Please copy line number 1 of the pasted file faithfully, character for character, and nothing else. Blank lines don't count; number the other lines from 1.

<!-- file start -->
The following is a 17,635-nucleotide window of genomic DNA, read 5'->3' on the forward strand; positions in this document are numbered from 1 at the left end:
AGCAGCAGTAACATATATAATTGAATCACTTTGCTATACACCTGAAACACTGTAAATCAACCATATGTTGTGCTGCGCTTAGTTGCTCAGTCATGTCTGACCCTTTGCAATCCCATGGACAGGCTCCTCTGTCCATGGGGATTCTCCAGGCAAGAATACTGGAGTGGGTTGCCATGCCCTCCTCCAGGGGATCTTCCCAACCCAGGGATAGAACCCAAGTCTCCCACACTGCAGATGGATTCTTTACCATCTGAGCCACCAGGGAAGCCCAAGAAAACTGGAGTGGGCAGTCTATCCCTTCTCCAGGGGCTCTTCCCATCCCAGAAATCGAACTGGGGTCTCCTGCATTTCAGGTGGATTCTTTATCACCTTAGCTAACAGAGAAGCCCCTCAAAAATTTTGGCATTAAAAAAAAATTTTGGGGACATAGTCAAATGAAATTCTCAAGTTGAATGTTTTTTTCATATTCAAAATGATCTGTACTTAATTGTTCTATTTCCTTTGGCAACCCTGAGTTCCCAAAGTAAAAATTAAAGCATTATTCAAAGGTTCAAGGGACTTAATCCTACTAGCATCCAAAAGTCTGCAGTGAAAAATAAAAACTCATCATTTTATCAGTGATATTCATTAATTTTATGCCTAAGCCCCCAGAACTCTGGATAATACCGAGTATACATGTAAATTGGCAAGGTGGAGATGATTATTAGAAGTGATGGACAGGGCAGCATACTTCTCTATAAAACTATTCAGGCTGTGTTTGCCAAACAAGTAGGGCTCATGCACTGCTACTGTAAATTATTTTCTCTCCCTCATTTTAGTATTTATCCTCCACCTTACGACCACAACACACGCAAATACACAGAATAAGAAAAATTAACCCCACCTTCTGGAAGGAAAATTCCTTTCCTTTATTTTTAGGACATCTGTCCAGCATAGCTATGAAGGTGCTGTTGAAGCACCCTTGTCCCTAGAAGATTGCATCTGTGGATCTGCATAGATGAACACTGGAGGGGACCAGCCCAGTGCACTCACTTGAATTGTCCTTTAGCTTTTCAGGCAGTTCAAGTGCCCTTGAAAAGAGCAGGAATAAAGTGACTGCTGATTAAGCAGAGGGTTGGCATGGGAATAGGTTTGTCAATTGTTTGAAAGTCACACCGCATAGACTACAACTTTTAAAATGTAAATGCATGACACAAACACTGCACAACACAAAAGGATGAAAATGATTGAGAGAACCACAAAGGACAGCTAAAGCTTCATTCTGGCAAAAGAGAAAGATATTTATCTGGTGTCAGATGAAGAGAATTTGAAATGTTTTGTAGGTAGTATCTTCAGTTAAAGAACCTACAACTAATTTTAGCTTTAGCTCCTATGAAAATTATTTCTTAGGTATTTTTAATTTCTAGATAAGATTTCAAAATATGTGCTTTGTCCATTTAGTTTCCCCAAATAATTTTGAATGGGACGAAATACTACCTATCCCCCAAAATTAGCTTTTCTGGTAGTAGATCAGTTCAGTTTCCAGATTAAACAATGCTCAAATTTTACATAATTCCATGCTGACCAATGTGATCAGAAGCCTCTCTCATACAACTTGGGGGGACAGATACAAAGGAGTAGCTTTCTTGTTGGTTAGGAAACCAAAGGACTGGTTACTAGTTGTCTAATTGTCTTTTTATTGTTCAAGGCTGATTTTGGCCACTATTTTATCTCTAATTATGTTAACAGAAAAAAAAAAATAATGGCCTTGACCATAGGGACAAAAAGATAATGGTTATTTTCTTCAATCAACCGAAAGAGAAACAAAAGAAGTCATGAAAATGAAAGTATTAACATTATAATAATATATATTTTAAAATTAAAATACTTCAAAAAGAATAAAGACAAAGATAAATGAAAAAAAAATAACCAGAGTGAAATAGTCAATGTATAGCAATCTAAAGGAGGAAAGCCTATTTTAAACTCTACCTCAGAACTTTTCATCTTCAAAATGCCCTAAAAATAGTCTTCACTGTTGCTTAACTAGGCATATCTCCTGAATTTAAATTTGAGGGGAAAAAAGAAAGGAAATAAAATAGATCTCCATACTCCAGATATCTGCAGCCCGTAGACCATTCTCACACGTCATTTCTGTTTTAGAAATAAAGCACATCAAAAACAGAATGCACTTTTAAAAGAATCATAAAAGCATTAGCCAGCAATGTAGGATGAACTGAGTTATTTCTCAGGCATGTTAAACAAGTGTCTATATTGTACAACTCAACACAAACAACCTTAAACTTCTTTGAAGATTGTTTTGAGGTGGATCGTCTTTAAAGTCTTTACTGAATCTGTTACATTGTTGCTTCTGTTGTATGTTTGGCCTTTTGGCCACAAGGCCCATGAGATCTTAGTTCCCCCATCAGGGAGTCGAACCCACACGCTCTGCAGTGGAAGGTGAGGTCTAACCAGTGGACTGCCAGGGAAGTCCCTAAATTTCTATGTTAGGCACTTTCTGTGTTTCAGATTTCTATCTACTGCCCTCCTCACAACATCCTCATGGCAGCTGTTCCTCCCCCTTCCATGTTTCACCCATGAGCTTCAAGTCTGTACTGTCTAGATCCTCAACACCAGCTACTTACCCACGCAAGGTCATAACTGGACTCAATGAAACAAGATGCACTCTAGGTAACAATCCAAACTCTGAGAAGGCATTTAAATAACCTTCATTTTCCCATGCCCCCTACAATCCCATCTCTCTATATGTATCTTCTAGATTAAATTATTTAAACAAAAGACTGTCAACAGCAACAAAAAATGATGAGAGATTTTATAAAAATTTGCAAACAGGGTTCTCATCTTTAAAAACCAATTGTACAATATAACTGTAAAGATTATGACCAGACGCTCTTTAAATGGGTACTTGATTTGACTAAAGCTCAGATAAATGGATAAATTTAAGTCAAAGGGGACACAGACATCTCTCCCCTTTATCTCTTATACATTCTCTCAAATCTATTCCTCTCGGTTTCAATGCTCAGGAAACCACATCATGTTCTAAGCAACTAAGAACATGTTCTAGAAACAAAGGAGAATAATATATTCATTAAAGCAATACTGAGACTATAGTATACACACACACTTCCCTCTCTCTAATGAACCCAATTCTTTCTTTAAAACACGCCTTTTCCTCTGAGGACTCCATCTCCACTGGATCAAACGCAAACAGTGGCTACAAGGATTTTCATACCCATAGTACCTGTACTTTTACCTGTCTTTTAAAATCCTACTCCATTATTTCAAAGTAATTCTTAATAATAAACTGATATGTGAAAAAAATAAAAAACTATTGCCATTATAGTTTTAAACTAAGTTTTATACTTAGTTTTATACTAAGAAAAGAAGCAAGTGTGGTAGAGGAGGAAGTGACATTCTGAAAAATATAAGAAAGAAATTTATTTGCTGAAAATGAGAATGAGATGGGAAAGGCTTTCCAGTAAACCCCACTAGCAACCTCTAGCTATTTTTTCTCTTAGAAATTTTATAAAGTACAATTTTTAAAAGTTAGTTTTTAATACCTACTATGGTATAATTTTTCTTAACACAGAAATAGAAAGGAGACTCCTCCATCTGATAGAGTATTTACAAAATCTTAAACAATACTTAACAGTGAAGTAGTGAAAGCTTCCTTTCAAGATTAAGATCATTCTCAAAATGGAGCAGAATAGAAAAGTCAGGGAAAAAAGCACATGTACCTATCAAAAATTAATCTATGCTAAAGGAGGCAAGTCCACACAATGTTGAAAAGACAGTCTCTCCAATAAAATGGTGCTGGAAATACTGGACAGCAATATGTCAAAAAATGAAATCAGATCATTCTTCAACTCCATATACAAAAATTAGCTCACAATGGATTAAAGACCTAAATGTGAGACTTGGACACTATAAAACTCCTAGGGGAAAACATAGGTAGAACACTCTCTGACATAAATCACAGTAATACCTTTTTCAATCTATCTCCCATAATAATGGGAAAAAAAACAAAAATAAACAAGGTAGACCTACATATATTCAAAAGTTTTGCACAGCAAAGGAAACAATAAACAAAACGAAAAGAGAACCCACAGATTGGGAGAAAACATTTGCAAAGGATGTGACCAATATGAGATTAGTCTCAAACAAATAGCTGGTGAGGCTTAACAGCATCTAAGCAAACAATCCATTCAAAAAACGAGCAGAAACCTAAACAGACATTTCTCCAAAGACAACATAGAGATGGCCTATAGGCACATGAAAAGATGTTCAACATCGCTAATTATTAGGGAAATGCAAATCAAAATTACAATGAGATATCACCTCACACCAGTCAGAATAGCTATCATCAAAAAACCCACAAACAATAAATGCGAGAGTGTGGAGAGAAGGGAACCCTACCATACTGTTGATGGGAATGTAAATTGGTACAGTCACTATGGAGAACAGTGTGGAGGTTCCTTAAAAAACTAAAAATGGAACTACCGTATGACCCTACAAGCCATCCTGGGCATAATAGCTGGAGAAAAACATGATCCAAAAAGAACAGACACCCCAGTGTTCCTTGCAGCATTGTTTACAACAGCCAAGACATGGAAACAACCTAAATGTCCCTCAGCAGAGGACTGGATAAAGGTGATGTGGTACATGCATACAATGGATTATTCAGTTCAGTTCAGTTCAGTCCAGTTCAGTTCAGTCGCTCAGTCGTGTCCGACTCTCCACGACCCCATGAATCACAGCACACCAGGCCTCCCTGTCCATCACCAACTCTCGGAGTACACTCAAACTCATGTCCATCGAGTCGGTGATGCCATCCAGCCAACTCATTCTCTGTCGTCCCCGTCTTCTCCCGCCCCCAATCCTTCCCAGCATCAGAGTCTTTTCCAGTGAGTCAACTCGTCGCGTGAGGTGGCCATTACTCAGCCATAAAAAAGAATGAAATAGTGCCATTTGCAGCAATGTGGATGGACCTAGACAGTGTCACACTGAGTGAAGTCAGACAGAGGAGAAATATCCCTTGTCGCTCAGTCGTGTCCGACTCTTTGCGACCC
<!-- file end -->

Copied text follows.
The following is a 17,635-nucleotide window of genomic DNA, read 5'->3' on the forward strand; positions in this document are numbered from 1 at the left end: